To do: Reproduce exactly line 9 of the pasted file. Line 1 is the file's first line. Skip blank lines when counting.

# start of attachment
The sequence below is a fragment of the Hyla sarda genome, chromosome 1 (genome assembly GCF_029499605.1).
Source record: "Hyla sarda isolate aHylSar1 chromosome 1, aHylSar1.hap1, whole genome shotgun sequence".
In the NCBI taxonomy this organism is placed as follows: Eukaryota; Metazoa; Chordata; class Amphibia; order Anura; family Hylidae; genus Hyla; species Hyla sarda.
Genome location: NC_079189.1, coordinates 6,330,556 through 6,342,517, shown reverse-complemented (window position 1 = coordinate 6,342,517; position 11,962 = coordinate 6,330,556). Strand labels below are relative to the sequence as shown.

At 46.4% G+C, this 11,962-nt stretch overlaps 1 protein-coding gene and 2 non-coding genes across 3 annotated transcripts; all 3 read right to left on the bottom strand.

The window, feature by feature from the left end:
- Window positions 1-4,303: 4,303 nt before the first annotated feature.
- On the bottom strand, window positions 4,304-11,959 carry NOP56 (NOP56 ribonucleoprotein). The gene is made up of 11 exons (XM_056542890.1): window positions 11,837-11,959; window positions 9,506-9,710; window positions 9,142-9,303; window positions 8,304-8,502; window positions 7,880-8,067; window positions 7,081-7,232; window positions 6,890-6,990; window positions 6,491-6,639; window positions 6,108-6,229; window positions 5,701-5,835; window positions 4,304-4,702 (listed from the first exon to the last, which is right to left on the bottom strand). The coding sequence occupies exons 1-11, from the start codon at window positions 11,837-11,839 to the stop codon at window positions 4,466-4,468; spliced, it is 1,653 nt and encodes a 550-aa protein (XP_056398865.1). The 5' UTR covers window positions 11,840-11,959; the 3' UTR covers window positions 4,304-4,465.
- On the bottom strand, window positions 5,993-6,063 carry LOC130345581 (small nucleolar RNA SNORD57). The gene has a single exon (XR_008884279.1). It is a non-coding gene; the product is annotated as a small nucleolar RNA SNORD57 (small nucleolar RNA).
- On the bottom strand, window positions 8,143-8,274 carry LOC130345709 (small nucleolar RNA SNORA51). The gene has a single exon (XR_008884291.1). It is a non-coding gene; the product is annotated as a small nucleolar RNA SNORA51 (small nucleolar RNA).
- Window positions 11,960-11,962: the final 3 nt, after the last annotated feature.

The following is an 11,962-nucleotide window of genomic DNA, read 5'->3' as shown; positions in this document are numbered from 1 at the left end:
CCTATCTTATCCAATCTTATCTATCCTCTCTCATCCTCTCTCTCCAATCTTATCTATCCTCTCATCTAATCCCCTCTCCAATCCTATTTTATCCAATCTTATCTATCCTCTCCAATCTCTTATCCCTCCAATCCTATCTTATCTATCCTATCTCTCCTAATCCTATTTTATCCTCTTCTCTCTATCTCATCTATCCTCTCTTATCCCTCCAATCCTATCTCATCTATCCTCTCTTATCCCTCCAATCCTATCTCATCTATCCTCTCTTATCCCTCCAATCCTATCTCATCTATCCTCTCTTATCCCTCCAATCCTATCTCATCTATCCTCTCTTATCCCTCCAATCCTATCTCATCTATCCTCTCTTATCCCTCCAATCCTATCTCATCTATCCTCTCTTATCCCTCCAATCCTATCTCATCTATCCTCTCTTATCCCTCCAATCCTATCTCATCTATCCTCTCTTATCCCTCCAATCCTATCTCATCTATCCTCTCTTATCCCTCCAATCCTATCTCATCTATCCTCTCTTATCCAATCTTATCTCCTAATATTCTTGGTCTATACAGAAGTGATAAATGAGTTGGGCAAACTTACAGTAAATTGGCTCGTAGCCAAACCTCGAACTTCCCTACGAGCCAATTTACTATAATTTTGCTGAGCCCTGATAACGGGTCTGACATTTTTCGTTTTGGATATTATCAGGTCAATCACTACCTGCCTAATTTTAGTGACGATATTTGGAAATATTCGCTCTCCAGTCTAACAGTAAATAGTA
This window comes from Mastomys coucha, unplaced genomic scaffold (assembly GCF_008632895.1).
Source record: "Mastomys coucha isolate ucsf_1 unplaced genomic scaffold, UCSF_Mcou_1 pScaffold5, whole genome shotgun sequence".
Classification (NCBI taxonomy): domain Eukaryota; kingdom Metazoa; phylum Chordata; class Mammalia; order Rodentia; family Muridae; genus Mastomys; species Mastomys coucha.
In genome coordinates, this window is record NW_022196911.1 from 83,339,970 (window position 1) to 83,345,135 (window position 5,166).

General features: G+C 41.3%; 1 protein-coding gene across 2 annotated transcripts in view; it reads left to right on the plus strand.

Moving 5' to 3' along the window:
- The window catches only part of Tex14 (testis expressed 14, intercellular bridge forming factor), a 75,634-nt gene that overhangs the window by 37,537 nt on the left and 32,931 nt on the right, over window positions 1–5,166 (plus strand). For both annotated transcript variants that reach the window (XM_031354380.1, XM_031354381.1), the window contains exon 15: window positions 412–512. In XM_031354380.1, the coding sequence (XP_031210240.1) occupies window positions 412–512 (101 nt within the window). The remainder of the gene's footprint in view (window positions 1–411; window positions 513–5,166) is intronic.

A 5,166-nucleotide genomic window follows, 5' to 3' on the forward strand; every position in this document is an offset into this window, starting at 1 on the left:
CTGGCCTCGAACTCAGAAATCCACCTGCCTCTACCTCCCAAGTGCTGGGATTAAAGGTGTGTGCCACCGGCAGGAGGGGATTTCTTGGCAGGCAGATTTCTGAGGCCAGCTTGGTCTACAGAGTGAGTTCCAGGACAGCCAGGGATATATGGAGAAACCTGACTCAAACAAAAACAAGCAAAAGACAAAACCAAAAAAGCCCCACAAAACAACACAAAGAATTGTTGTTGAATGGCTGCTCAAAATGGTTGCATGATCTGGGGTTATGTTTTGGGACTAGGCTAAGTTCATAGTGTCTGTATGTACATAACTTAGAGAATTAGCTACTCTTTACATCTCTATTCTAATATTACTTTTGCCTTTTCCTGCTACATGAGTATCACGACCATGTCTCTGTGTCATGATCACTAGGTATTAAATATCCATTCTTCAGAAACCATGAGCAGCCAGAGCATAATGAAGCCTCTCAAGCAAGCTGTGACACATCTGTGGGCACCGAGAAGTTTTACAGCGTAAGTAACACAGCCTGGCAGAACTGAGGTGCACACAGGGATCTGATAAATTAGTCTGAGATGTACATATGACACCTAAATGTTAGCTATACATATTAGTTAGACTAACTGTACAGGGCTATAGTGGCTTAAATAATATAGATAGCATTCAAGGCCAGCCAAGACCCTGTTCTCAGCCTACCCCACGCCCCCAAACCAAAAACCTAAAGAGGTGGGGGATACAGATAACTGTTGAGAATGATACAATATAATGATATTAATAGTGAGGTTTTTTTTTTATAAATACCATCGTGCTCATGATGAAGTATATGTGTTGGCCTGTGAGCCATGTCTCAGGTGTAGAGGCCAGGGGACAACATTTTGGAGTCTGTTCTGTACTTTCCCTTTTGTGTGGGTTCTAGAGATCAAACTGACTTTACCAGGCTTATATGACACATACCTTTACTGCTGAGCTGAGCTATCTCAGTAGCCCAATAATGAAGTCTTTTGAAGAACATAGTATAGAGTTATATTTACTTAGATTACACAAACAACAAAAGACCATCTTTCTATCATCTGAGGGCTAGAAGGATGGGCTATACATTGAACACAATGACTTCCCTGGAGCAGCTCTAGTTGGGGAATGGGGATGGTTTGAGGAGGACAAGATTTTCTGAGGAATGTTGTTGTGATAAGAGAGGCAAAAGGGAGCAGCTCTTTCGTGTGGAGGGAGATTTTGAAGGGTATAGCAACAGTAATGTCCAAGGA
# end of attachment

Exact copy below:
- On the bottom strand, window positions 5,993-6,063 carry LOC130345581 (small nucleolar RNA SNORD57). The gene has a single exon (XR_008884279.1). It is a non-coding gene; the product is annotated as a small nucleolar RNA SNORD57 (small nucleolar RNA).